PoliticoMichael Flynn seeking to withdraw guilty plea
- Lawyers for the former national security adviser contend the US government undermined its own deal
- Comes two weeks before Flynn is supposed to face his long-delayed sentencing
This story is published in a content partnership with POLITICO. It was originally reported by Josh Gerstein on politico.com on January 14, 2020.
Former national security adviser Michael Flynn – the only Trump administration official to face criminal prosecution in special counsel Robert Mueller’s investigation – is seeking to withdraw the guilty plea he offered more than two years ago to a charge of making false statements to the FBI.
The move, made just two weeks before Flynn is supposed to face his long-delayed sentencing, follows Flynn’s shift to more confrontational defence lawyers about half a year ago and an ensuing, acrimonious showdown with prosecutors over the retired US Army general’s planned testimony in a related case. T
Flynn’s current lead counsel, Sidney Powell, said the government essentially blew up the plea deal by retreating from an earlier statement that Flynn deserved leniency because of his “substantial assistance” to the government with various investigations it was pursuing.
“The government’s stunning and vindictive reversal of its earlier representations to this Court are incredible, vindictive, in bad faith, and breach the plea agreement,” Powell and her co-counsel wrote.
Powell also argued that the government was going back on its promises by seeking a prison sentence for Flynn after agreeing in 2018 that a sentence of mere probation would be appropriate in his case.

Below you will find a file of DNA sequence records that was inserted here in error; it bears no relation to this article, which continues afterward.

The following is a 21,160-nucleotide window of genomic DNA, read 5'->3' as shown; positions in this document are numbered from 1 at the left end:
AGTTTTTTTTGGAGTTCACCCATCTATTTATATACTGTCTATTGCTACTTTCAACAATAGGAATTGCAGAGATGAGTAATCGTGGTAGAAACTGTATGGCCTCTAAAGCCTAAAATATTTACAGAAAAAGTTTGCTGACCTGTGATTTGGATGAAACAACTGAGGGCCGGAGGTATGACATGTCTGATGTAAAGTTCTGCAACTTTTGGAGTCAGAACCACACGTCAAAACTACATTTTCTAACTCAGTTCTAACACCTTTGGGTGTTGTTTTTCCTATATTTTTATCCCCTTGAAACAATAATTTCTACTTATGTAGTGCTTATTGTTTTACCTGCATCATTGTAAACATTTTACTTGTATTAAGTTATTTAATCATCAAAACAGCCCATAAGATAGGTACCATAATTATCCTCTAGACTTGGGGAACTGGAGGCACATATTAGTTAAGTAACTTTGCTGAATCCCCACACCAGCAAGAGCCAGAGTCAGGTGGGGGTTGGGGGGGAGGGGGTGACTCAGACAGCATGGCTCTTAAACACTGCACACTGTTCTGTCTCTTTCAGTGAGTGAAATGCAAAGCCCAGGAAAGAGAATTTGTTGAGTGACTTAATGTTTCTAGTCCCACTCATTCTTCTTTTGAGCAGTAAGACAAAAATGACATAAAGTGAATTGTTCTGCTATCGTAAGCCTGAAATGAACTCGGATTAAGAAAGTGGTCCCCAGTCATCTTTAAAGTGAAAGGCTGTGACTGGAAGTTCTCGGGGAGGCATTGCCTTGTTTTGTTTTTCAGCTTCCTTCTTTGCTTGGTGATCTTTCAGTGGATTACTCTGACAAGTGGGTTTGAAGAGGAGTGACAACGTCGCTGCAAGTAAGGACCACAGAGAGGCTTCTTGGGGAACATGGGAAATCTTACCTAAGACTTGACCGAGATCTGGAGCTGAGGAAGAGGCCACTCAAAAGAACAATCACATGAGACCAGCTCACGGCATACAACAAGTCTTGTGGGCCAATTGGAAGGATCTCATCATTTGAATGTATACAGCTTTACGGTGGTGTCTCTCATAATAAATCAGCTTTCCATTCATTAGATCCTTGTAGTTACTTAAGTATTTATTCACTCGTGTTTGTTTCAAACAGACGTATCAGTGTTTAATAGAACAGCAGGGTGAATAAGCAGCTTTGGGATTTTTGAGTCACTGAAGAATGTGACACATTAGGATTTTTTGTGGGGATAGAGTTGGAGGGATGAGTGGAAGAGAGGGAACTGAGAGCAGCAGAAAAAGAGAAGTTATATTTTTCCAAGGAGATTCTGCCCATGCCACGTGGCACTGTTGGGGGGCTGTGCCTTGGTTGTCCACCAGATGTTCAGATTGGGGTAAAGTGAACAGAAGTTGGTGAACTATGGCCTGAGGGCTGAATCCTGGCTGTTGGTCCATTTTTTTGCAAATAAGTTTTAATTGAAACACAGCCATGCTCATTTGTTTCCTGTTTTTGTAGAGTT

“The prosecution seeks to rewrite history and send Mr Flynn to prison,” she wrote.
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“The government’s new Supplemental Memorandum in Aid of Sentencing recommends that this Court impose on Mr Flynn a period of incarceration.”
However, prosecutors insist their new stance on Flynn’s punishment did not recommend to US District Court Judge Emmet Sullivan that the former Defence Intelligence Agency chief be sentenced to prison. They noted that they recommended a sentence in accordance with federal sentencing guidelines that call for between zero and six months in custody.
“As set forth in our submission, we believe that a sentence within the applicable guidelines range – which includes a possible sentence of probation – is appropriate in this case,” prosecutors Brandon Van Grack and Jocelyn Ballantine wrote to defence lawyers Monday.
“There appears to be no dispute as to the applicable sentencing range or that a non-incarcerators sentence would be a reasonable sentence within that range.”
Flynn pleaded guilty in December 2017 to making false statements to the FBI about his dealings with the Russian ambassador and other diplomats during the presidential transition. Much of the recent strife surrounds an accompanying admission that he submitted false and misleading information to the Justice Department about his lobbying for Turkish interests while he served as an adviser to Donald Trump during the 2016 presidential campaign.
It was unclear from the prosecutors’ letter, which addressed a request to delay the sentencing hearing and future filings in the case, whether the government was aware of Flynn’s plan to seek to formally withdraw his plea.
A spokeswoman for the US Attorney’s Office in Washington, which took over the case from Mueller’s office last spring, did not immediately respond to a request for comment on Flynn’s latest move.
It was not immediately clear whether Sullivan will agree to put off the scheduled January 28 sentencing, but Flynn’s lawyers asked the judge to postpone it for at least 30 days, until February 27.
“The continuance is requested to allow time for the government to respond to the most recent aspects of this Motion and for Mr Flynn to provide the additional briefing he needs to protect the record and his constitutional rights in light of significant developments in the last thirty days,” Flynn’s lawyers wrote.
Darren Samuelsohn contributed to this article.